|Series:||Higher Education In Dynamic Asia: Study Reports|
|ISBN:||978-92-9092-579-8 (print), 978-92-9092-580-4 (web)|
While this publication reviews key aspects of higher education costs and financing, it deliberately goes beyond the usual debates. Linking with the conceptual framework on inclusive growth in Asia, the analysis focuses on costs and financing from the perspectives of disadvantaged students such as the poor, females, ethnic minorities, and those from rural areas. For such students, the rising costs of higher education present a particular problem.
The analysis also focuses on the cost and financing implications of higher education “massification” in Asia. While higher education systems within the region have expanded rapidly over the past decade or more, funding has failed to parallel these increases, at least in per-student terms, thus sharpening long-standing issues of finance and equity, and the links between the two. Massification has also stretched the capacity of governments and agencies to respond, notably in order to maintain quality control and accreditation, including of transnational programs. Inefficient and nontransparent practices in the use of resources in higher education exacerbate the problem.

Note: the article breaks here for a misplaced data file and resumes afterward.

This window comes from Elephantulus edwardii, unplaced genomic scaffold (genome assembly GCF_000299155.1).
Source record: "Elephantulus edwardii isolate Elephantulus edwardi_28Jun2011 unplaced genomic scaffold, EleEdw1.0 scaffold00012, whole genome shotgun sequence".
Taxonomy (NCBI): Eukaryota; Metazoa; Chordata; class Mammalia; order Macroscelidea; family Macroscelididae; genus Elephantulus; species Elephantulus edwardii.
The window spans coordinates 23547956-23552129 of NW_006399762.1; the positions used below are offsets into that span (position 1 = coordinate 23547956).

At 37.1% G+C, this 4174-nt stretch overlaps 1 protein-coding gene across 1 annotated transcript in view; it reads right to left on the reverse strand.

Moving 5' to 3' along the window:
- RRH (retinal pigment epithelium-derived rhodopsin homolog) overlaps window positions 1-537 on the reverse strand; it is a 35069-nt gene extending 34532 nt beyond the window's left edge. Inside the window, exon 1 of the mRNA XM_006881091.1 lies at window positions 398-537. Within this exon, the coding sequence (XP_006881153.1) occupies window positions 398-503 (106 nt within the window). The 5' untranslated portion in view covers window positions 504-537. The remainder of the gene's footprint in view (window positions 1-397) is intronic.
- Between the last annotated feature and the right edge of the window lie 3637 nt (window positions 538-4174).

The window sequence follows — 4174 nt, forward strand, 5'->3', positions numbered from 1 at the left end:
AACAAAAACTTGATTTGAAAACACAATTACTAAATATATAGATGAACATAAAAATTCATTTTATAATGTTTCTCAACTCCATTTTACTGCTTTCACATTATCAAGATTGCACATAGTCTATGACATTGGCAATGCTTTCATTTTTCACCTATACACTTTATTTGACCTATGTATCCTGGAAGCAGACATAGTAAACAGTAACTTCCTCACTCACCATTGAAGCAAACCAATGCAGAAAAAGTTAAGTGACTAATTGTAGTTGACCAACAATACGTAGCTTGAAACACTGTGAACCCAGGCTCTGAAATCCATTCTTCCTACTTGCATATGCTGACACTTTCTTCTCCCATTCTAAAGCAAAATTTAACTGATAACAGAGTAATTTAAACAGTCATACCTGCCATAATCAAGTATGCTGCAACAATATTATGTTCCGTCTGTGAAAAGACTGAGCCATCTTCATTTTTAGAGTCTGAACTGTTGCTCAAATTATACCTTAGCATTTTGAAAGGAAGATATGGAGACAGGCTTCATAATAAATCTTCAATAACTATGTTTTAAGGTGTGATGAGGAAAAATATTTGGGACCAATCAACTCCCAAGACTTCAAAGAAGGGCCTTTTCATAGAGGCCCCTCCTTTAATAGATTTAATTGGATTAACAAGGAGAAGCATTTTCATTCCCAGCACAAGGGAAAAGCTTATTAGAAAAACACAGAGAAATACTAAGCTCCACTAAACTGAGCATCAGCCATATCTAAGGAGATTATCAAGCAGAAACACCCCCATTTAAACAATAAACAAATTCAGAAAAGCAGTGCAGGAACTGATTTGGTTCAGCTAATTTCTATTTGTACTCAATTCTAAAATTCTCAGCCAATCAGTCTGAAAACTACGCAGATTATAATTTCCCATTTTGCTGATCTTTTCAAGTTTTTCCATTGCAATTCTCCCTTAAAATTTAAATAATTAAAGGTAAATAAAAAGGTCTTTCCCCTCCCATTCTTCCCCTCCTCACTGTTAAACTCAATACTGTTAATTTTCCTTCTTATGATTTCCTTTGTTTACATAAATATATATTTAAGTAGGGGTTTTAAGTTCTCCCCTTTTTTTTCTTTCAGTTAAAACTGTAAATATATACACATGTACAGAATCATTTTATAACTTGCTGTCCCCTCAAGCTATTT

The costs of higher education are outstripping the capacity of such students to pay, raising acute questions about the need to strengthen social protection measures to make higher education more inclusive and able to contribute to inclusive growth. Higher education policies and systems that are inclusive provide opportunities for each individual to achieve his or her full learning potential and acquire relevant knowledge and skills to effectively serve as members of society and to contribute to inclusive growth.
Inclusiveness and equitable access throughout the education system, including higher education, are key factors for establishing the broad human resource base that is essential for advancing inclusive economic growth, leading to greater recognition that educating disadvantaged students and raising their achievement is an economic imperative. Furthermore, if higher education is developed not merely for producing highly skilled labor, but also for innovation, how ought such benefits to be distributed? What are the costs of inequity? Faced with such challenges, the publication concludes with a set of operational recommendations to effect change, which include: